Home » London Theatre Reviews » KIM NOBLE: YOU’RE NOT ALONE – Review


Kim NobleKim Noble has returned to the Soho Theatre with his totally unforgettable show You’re Not Alone for a five week run. The show ran at The Soho Theatre earlier this year and it returning following its 5* reviews. It’s Christmas, the time of the year when people try not to be alone.

Noble’s show addresses the search for the true meaning of love and connection through the mediums of film, narrative and comedy. As a pre-warning, this show is sexually explicit, displays images of pornography, the dissection of dead animals, a man crafting a vagina from a chicken breast as well-filmed scenes of Noble testing out his theory about sex with inanimate objects. This show is not for the prudes amongst us however, it is not for the sensationalist either. In fact Noble almost hypnotises his audience in to a sense of normality as he searches for that illusive real connection.

As an audience member we sit and watch videos of Noble defecating in a Church, drilling a hole into his neighbour’s wall so he can listen to them having sex, we watch a video he has made for his man crush “Morrison’s Check- out man” Keith. We hear his conversations with a B&Q HR representative as he resigns from his voluntary job in a local store. We read text conversations he has initiated with a lorry driver whose phone number he found on a toilet wall. The audience laughs, in fact howls of laughter and screeches of enjoyment are heard from the auditorium, nothing is off limits with Kim Noble and nothing is judged. Everything is presented as fact and just accepted.

It’s hard to categories the work that Kim Noble creates; it blends various genres and platforms including uncomfortable audience interaction, recordings of the spoken voice, reality TV at its most extreme. (that is filming people without them knowing.) These acts may for some audience members posit a moral dilemma yet for others provide a source of entertainment and hilarity. Noble exposes the raw, open and obscene, as well as the darkness and loneliness that can exist within the human condition. What levels will someone go to – to find a connection, create a friendship, to not be alone.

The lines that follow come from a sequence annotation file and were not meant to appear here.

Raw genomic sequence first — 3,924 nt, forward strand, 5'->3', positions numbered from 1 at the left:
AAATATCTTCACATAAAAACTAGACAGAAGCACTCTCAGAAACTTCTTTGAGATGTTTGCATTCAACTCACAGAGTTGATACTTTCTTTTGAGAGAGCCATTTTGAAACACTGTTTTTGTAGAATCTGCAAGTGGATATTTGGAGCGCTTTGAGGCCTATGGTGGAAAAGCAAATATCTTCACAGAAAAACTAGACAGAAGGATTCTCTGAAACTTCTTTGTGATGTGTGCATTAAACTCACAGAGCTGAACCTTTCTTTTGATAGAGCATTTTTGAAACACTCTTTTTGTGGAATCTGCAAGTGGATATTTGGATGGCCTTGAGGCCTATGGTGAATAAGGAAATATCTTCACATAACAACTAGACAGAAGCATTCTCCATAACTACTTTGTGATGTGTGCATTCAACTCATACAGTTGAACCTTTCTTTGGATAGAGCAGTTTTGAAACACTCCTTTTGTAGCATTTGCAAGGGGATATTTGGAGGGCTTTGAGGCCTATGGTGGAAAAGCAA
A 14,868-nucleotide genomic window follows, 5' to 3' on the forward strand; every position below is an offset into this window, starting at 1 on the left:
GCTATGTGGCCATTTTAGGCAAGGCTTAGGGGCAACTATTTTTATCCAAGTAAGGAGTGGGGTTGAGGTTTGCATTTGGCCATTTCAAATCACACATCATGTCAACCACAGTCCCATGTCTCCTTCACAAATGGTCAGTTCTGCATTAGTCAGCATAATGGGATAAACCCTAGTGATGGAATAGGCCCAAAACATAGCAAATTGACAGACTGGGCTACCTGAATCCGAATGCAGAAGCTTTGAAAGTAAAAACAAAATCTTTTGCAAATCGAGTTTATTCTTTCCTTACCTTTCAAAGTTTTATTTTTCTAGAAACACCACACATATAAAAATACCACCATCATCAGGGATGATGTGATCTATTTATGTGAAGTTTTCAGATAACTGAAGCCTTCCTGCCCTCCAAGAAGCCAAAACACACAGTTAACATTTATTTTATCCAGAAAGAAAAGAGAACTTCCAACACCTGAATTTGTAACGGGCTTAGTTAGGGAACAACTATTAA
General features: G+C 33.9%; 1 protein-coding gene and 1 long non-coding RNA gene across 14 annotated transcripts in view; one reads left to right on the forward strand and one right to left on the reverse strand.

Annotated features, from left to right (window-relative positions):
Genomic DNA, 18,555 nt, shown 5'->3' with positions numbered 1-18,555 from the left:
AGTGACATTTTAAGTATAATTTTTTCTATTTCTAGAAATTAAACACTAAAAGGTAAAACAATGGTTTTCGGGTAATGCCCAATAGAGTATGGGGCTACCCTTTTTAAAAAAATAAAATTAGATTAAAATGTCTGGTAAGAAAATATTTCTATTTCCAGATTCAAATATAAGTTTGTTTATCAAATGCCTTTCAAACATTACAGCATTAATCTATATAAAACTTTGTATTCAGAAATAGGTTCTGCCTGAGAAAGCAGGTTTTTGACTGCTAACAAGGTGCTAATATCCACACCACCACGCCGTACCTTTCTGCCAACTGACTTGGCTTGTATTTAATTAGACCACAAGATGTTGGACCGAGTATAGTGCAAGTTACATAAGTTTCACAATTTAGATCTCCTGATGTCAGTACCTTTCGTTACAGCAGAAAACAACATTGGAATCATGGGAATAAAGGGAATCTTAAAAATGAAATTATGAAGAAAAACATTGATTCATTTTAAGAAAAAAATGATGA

In the one hour production we witness the remarkable iconoclast Kim Noble, draw his audience into his world of despair, loneliness and pornography/self-gratification. We watch Noble care for a dead pigeon he finds outside his house, remove all the hair from his body and tape up his genitalia in an attempt to look like his female creation “Sarah”. We watch Noble search for a connection, any connection that will give his life validation.

However, the show isn’t all about exposing the fraudulent, provocative and outrageous behaviour of mankind, it is also shows the tender and gentle side of Noble, showing him care for his father who is living out the end of his life with dementia. The most traumatic of these scenes is watching Noble’s father being bathed in a shower and watching someone wipe his father’s bottom. This to me is far worse and upsetting that anything that we have witnessed within the hour’s show. Losing your mind and not knowing those around you is definitely a lonely world.

Noble isn’t present at the end of the show. The audience sit awkwardly, cheering and clapping the maverick Kim Noble and he isn’t here to hear it! After the show had finished, my friend and I l talked about it for three hours, we loved it. It is probably the most thought-provoking show either of us has ever seen. Noble’s methods may be questionable but his end result justifies his means in our opinion.

5 Star Rating

Review by Faye Stockley

Blending performance, comedy and film, Kim Noble tries to get close to other people on this planet. Keith for instance. You maybe.

You’re Not Alone is a provocative, moving and comic production that chronicles one man’s attempts at connection, friendship and employment at B&Q. Kim Noble takes his audience on a journey through tower blocks, supermarkets and Facebook, seeking an escape from the loneliness of modern society. It is an intimate glimpse into the mind of an eccentric genius.

Tue 8th December 2015 – Saturday 9th January 2016, 7.15pm
Soho Theatre
21 Dean Street
London W1D 3NE


  • Faye Stockley

    Faye read Theatre & Performance at The University of Warwick; she went on to work as a stage manager in London and Edinburgh. She had a year's stint on-board the MV Island Escape as a Social Host and Compere and now works full time as a Recruitment Manager for the broadcast, entertainment and media sectors.

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